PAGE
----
A call-out to mothers with HIV

HIV Women editorialFemfatales – the National Association for Women Living with HIV in Australia – have put a call-out to women living with HIV (WLHIV) to share their stories and lend their voices so we can gather data on the needs of positive mothers in Australia.

Women in Australia have varying needs when it comes to childbirth and breastfeeding.  Factors that influence these are age, work status, economics, culture, country of origin, family support, HIV status/partner’s HIV status.

Many of the new mothers living with HIV in Australia are from culturally and linguistically diverse (CALD) backgrounds. WLHIV in Australia are often invisible due to fears that their positive status will be discovered and that they will face subsequent discrimination.

In some cultures, not to be seen breastfeeding could mark you as possibly HIV-positive within your communities. This is a concern for women who fear discrimination and isolation if found to be living with HIV.

Currently, all research surrounding breastfeeding when HIV has been sourced from overseas. The research does not always reflect the lived experience for WLHIV in Australia, or align with Australian child protection laws.

Whilst the World Health Organisation (WHO) has breastfeeding recommendations for WLHIV, they vary geographically. In 2010, WHO suggested: “Breast is always best, even for HIV-positive mothers.” Yet until recently, WHO was advising HIV-positive mothers to avoid breastfeeding if they were able to afford, prepare and store formula milk safely.

But research has since emerged, particularly from South Africa, showing that a combination of exclusive breastfeeding and the use of antiretroviral treatment can significantly reduce the risk of mother-to-child transmission. WHO has since released new recommendations on infant feeding by HIV-positive mothers based on this new evidence.

For the first time, WHO is recommending that HIV-positive mothers or their infants take antiretroviral drugs throughout the period of breastfeeding and until the infant is 12 months old. This means that the child can benefit from breastfeeding “with very little risk of becoming infected with HIV”.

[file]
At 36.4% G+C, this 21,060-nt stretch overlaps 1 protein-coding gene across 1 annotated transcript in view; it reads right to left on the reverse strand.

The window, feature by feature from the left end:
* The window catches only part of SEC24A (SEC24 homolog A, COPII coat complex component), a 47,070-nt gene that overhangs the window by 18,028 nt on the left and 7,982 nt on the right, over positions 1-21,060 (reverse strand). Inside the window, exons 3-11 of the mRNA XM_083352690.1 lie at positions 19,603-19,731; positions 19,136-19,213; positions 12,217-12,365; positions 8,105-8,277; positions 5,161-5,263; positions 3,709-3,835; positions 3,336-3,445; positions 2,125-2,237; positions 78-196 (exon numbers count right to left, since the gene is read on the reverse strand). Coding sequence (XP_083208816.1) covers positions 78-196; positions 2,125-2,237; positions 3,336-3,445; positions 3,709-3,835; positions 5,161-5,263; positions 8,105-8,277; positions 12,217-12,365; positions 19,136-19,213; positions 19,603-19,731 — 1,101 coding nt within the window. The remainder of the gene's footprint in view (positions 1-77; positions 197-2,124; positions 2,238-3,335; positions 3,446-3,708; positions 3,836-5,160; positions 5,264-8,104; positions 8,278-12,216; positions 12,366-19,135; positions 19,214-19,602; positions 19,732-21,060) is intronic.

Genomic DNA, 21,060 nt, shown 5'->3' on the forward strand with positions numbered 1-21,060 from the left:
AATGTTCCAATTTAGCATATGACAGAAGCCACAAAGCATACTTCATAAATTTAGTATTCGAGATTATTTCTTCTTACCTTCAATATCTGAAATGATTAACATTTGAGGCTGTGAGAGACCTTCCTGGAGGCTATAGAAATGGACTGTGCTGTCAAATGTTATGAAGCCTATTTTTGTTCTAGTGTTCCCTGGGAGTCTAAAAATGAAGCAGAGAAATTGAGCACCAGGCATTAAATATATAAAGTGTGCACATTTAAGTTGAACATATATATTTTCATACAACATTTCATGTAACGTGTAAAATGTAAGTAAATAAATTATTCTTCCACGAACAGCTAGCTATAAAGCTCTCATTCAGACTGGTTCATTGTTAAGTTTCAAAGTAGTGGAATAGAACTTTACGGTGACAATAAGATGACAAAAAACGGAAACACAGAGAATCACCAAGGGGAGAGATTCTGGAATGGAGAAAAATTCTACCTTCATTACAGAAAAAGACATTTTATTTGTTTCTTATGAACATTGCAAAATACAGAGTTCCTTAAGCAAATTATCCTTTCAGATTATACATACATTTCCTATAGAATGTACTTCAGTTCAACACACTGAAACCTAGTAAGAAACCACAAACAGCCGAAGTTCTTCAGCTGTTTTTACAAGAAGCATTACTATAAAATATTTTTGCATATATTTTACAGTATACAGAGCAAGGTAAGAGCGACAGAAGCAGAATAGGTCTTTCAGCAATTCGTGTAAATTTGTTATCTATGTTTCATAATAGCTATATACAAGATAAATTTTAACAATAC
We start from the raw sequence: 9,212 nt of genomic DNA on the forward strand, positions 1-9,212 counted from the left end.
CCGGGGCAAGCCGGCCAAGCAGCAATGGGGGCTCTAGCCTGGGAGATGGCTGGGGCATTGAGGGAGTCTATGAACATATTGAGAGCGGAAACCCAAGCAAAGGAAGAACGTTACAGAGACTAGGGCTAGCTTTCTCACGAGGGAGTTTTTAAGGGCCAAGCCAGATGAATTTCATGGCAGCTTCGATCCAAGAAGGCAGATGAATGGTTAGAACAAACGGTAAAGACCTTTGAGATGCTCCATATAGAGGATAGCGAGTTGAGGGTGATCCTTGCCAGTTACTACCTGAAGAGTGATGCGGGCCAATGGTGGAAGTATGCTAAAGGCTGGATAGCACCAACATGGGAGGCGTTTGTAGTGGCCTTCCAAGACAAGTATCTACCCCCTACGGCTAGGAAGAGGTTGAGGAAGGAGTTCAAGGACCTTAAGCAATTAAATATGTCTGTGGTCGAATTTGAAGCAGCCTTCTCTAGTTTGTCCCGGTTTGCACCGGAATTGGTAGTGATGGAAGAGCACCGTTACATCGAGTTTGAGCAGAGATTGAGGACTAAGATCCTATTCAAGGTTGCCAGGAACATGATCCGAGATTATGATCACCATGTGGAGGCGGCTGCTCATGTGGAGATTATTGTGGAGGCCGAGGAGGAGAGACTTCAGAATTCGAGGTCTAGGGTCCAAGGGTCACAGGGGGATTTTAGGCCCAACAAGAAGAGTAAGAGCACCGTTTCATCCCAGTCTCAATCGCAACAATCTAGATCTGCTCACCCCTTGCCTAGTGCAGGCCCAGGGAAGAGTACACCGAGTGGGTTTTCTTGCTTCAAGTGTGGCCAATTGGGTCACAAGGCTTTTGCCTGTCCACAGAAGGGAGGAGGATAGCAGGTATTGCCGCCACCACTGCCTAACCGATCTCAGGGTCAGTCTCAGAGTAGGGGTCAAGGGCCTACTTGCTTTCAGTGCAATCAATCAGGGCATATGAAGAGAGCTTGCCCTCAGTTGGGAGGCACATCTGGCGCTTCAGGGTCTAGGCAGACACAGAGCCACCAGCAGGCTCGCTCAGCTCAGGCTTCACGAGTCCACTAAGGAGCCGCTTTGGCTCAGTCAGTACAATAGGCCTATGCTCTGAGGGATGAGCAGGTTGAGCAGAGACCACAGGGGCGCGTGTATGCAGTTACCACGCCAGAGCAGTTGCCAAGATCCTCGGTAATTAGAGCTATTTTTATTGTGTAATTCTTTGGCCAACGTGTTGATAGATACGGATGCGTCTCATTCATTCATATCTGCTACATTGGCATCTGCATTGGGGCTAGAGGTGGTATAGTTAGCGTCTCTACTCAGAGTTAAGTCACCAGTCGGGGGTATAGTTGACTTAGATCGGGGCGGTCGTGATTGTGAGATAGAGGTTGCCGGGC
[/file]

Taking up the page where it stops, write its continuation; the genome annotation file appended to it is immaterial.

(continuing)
However, in some countries — including Australia, the UK and the USA — there is a possibility that WLHIV who choose to breastfeed may be charged with child endangerment under child protection laws. Nevertheless, the UK Department of Health advises that:

“Under exceptional circumstances, and after seeking expert professional advice on reducing the risk of transmission of HIV through breastfeeding, a highly informed and motivated mother might be assisted to breastfeed.” 

National health agencies and WHO guidelines recommend that WLHIV in high-income countries:

  • Avoid breastfeeding: risk of HIV transmission is far greater than the risk of replacement feeding.
  • Replacement feed: the only infant feeding method that does not expose an infant to HIV.
  • Administer HIV treatment: provide infants with 4-6 weeks of once-daily nevirapine (NVP) or twice-daily zidovudine (AZT).

(Replacement feeding means providing the baby with a commercial infant formula, prepared from powder and boiling water.)

The landscape of WLHIV having children is changing, with many opting for natural birth and choices not afforded to WLHIV in Australia before. We would like to collate your stories pertaining to birthing and breastfeeding as a woman living with HIV.

All letters will be stored securely at the National Association of People with HIV Australia (NAPWHA) and will be utilised to present a case for the needs of WLHIV in Australia. Confidentiality will be upheld when dealing with these letters.

Help us share your voice! For more information, contact Femfatales at: VicePresident@hivsa.org.au